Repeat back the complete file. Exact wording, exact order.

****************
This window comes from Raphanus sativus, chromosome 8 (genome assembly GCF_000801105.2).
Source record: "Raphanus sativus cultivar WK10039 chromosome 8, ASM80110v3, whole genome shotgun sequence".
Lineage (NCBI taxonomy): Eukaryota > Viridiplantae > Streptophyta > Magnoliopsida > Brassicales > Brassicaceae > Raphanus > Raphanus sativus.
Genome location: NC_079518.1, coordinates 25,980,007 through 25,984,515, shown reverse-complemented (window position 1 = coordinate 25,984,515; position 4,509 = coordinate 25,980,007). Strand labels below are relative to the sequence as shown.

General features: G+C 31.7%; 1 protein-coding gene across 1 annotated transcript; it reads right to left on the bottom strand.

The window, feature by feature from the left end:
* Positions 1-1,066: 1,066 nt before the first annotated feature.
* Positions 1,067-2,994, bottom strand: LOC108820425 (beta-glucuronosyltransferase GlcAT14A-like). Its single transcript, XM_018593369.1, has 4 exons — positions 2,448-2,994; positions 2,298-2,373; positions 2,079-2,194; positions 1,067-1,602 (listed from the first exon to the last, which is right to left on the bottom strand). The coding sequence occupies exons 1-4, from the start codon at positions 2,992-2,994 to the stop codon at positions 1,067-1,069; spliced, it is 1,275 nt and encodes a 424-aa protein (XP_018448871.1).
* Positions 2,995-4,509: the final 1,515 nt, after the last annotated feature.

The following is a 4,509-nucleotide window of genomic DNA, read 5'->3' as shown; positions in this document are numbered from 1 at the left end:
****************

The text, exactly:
This window comes from Raphanus sativus, chromosome 8 (genome assembly GCF_000801105.2).
Source record: "Raphanus sativus cultivar WK10039 chromosome 8, ASM80110v3, whole genome shotgun sequence".
Lineage (NCBI taxonomy): Eukaryota > Viridiplantae > Streptophyta > Magnoliopsida > Brassicales > Brassicaceae > Raphanus > Raphanus sativus.
Genome location: NC_079518.1, coordinates 25,980,007 through 25,984,515, shown reverse-complemented (window position 1 = coordinate 25,984,515; position 4,509 = coordinate 25,980,007). Strand labels below are relative to the sequence as shown.

General features: G+C 31.7%; 1 protein-coding gene across 1 annotated transcript; it reads right to left on the bottom strand.

The window, feature by feature from the left end:
* Positions 1-1,066: 1,066 nt before the first annotated feature.
* Positions 1,067-2,994, bottom strand: LOC108820425 (beta-glucuronosyltransferase GlcAT14A-like). Its single transcript, XM_018593369.1, has 4 exons — positions 2,448-2,994; positions 2,298-2,373; positions 2,079-2,194; positions 1,067-1,602 (listed from the first exon to the last, which is right to left on the bottom strand). The coding sequence occupies exons 1-4, from the start codon at positions 2,992-2,994 to the stop codon at positions 1,067-1,069; spliced, it is 1,275 nt and encodes a 424-aa protein (XP_018448871.1).
* Positions 2,995-4,509: the final 1,515 nt, after the last annotated feature.

The following is a 4,509-nucleotide window of genomic DNA, read 5'->3' as shown; positions in this document are numbered from 1 at the left end: